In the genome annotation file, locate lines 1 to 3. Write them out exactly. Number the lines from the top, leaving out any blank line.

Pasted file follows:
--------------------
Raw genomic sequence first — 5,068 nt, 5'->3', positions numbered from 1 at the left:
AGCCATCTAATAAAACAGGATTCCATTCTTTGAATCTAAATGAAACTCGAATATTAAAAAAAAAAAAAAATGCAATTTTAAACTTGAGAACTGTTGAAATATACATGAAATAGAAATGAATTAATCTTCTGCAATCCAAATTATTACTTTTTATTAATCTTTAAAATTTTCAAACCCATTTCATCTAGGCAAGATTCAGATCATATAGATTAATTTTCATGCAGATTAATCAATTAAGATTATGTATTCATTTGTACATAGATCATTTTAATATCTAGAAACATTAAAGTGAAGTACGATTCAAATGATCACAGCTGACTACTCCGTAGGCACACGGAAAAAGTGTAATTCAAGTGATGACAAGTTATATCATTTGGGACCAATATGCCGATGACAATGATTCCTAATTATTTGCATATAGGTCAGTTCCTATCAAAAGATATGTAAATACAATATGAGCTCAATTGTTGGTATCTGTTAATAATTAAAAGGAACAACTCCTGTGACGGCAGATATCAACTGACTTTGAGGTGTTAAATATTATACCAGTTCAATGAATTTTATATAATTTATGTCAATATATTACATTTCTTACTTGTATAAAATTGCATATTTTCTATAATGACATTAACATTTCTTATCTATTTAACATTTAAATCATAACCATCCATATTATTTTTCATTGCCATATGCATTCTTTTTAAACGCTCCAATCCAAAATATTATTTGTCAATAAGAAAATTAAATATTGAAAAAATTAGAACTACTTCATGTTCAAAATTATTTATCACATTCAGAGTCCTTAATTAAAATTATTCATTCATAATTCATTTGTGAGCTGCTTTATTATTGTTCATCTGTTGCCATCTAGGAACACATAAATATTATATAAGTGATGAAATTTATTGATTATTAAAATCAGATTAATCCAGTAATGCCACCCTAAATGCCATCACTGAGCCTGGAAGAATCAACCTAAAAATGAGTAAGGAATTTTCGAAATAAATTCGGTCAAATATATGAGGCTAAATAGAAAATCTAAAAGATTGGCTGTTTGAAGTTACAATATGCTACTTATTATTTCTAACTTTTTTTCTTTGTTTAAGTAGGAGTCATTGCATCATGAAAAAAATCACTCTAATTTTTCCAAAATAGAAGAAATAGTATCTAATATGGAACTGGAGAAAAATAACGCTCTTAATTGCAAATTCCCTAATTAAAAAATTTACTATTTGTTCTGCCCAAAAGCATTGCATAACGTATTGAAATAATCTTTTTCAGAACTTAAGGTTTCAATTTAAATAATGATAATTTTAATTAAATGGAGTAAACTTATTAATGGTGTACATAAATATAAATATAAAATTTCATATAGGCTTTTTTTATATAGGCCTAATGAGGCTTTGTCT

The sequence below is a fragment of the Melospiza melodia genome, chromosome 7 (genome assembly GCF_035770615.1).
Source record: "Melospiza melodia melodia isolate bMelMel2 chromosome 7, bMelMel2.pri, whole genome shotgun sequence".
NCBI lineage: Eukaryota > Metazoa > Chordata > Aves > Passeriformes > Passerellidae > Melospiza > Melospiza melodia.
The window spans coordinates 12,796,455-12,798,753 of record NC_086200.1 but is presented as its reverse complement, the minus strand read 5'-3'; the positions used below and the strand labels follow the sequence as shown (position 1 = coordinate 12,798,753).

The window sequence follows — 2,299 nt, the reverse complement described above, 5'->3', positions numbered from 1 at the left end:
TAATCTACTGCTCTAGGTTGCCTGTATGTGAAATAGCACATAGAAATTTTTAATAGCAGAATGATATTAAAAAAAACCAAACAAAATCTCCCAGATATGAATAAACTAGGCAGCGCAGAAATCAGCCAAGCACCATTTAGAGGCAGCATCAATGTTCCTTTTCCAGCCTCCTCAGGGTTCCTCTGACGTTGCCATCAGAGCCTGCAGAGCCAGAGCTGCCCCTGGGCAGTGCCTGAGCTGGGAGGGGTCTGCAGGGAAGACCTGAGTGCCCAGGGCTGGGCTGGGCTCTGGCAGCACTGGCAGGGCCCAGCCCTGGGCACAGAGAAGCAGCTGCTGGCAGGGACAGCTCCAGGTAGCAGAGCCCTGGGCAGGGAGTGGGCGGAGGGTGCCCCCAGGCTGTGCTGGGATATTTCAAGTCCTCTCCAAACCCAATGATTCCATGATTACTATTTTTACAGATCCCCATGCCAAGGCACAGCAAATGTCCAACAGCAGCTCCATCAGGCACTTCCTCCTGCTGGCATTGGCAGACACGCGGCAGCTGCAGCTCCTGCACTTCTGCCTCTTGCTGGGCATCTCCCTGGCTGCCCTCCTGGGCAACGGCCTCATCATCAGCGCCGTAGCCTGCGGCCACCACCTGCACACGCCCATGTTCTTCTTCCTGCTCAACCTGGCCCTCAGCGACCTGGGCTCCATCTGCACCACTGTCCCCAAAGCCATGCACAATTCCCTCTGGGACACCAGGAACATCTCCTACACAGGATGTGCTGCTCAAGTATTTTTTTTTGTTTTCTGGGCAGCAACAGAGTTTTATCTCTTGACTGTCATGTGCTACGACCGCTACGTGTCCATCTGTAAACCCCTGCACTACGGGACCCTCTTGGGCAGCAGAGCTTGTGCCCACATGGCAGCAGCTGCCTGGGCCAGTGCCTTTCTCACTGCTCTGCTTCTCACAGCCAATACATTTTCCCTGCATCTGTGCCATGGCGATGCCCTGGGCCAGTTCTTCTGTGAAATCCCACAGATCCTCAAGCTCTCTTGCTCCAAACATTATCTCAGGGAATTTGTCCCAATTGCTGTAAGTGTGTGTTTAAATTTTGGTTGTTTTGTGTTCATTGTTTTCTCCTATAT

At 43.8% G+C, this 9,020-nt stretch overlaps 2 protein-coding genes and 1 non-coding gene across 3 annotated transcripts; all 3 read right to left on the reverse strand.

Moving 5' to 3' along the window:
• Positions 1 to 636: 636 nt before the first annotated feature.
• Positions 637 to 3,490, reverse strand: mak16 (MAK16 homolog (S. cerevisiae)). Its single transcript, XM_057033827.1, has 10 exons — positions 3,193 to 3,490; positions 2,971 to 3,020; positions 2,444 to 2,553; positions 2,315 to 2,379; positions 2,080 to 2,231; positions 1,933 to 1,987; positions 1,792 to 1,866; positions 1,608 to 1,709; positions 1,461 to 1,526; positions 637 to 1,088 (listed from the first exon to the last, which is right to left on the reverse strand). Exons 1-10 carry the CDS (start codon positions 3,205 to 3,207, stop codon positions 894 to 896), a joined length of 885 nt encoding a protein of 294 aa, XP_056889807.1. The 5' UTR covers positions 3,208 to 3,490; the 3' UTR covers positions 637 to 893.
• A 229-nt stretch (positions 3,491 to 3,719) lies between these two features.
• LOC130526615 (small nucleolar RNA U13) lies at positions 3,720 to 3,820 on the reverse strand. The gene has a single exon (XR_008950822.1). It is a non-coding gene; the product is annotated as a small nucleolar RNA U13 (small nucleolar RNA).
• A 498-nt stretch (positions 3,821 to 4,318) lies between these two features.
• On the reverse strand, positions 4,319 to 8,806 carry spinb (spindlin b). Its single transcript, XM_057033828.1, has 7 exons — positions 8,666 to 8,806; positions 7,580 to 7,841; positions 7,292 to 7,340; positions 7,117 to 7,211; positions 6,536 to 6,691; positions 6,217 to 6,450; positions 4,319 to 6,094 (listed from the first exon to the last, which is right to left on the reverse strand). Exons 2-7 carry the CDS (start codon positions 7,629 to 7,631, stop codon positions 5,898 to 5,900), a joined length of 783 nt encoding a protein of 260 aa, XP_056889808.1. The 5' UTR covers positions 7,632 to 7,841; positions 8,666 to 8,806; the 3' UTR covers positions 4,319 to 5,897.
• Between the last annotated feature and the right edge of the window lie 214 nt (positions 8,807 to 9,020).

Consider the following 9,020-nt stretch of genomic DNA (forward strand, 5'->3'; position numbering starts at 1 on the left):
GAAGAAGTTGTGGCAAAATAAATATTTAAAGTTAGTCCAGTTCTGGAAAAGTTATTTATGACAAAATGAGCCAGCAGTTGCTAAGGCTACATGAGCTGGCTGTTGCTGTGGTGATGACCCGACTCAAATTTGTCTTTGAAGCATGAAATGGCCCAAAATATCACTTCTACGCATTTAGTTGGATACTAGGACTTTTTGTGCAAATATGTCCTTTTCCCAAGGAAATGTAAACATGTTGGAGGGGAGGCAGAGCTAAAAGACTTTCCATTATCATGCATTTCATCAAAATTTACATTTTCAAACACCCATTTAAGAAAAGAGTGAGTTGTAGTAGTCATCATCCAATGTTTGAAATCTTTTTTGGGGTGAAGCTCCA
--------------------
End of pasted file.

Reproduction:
Raw genomic sequence first — 5,068 nt, 5'->3', positions numbered from 1 at the left:
AGCCATCTAATAAAACAGGATTCCATTCTTTGAATCTAAATGAAACTCGAATATTAAAAAAAAAAAAAAATGCAATTTTAAACTTGAGAACTGTTGAAATATACATGAAATAGAAATGAATTAATCTTCTGCAATCCAAATTATTACTTTTTATTAATCTTTAAAATTTTCAAACCCATTTCATCTAGGCAAGATTCAGATCATATAGATTAATTTTCATGCAGATTAATCAATTAAGATTATGTATTCATTTGTACATAGATCATTTTAATATCTAGAAACATTAAAGTGAAGTACGATTCAAATGATCACAGCTGACTACTCCGTAGGCACACGGAAAAAGTGTAATTCAAGTGATGACAAGTTATATCATTTGGGACCAATATGCCGATGACAATGATTCCTAATTATTTGCATATAGGTCAGTTCCTATCAAAAGATATGTAAATACAATATGAGCTCAATTGTTGGTATCTGTTAATAATTAAAAGGAACAACTCCTGTGACGGCAGATATCAACTGACTTTGAGGTGTTAAATATTATACCAGTTCAATGAATTTTATATAATTTATGTCAATATATTACATTTCTTACTTGTATAAAATTGCATATTTTCTATAATGACATTAACATTTCTTATCTATTTAACATTTAAATCATAACCATCCATATTATTTTTCATTGCCATATGCATTCTTTTTAAACGCTCCAATCCAAAATATTATTTGTCAATAAGAAAATTAAATATTGAAAAAATTAGAACTACTTCATGTTCAAAATTATTTATCACATTCAGAGTCCTTAATTAAAATTATTCATTCATAATTCATTTGTGAGCTGCTTTATTATTGTTCATCTGTTGCCATCTAGGAACACATAAATATTATATAAGTGATGAAATTTATTGATTATTAAAATCAGATTAATCCAGTAATGCCACCCTAAATGCCATCACTGAGCCTGGAAGAATCAACCTAAAAATGAGTAAGGAATTTTCGAAATAAATTCGGTCAAATATATGAGGCTAAATAGAAAATCTAAAAGATTGGCTGTTTGAAGTTACAATATGCTACTTATTATTTCTAACTTTTTTTCTTTGTTTAAGTAGGAGTCATTGCATCATGAAAAAAATCACTCTAATTTTTCCAAAATAGAAGAAATAGTATCTAATATGGAACTGGAGAAAAATAACGCTCTTAATTGCAAATTCCCTAATTAAAAAATTTACTATTTGTTCTGCCCAAAAGCATTGCATAACGTATTGAAATAATCTTTTTCAGAACTTAAGGTTTCAATTTAAATAATGATAATTTTAATTAAATGGAGTAAACTTATTAATGGTGTACATAAATATAAATATAAAATTTCATATAGGCTTTTTTTATATAGGCCTAATGAGGCTTTGTCT

The sequence below is a fragment of the Melospiza melodia genome, chromosome 7 (genome assembly GCF_035770615.1).